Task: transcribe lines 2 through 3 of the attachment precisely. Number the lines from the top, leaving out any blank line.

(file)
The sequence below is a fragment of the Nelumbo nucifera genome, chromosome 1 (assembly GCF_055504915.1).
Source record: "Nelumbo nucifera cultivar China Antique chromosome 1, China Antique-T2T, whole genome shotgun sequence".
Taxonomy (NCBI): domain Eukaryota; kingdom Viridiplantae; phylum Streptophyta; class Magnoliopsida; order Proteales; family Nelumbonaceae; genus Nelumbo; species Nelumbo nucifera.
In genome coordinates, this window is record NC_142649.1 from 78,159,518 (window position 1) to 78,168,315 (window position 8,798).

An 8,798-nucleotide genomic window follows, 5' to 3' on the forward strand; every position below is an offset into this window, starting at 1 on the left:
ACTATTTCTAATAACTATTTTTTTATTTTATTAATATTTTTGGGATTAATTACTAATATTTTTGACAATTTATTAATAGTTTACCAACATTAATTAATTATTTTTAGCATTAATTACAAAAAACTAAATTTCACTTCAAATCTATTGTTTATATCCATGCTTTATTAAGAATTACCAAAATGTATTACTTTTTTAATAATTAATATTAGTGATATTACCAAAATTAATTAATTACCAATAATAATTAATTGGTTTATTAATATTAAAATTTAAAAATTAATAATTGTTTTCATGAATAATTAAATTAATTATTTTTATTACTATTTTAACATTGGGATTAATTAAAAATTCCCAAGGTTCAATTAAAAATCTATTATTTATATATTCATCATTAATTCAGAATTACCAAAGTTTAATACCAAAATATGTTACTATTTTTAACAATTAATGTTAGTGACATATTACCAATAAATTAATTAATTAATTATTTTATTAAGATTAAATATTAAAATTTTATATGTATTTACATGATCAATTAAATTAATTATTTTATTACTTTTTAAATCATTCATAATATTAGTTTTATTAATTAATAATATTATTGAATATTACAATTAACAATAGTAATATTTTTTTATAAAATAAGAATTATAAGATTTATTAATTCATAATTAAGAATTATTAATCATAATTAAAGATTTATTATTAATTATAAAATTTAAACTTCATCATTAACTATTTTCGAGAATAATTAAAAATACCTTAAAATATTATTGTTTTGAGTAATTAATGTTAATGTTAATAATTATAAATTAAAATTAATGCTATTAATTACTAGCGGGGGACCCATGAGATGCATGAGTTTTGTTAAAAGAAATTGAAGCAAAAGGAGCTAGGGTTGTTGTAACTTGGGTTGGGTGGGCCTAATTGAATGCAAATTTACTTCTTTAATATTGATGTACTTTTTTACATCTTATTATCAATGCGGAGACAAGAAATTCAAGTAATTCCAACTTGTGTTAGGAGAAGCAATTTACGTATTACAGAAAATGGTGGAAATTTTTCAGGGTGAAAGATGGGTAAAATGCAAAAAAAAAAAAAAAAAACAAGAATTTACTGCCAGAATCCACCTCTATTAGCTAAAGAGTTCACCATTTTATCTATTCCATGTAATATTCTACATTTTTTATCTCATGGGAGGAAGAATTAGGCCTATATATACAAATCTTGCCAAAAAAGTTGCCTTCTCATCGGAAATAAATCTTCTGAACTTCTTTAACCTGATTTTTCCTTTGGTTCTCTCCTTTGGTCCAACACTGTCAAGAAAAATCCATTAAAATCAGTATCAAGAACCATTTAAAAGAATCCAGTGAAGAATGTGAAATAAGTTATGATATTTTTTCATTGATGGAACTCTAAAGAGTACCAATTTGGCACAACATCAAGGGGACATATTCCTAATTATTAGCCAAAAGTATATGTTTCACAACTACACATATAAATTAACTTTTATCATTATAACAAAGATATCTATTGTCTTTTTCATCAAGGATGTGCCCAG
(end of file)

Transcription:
Source record: "Nelumbo nucifera cultivar China Antique chromosome 1, China Antique-T2T, whole genome shotgun sequence".
Taxonomy (NCBI): domain Eukaryota; kingdom Viridiplantae; phylum Streptophyta; class Magnoliopsida; order Proteales; family Nelumbonaceae; genus Nelumbo; species Nelumbo nucifera.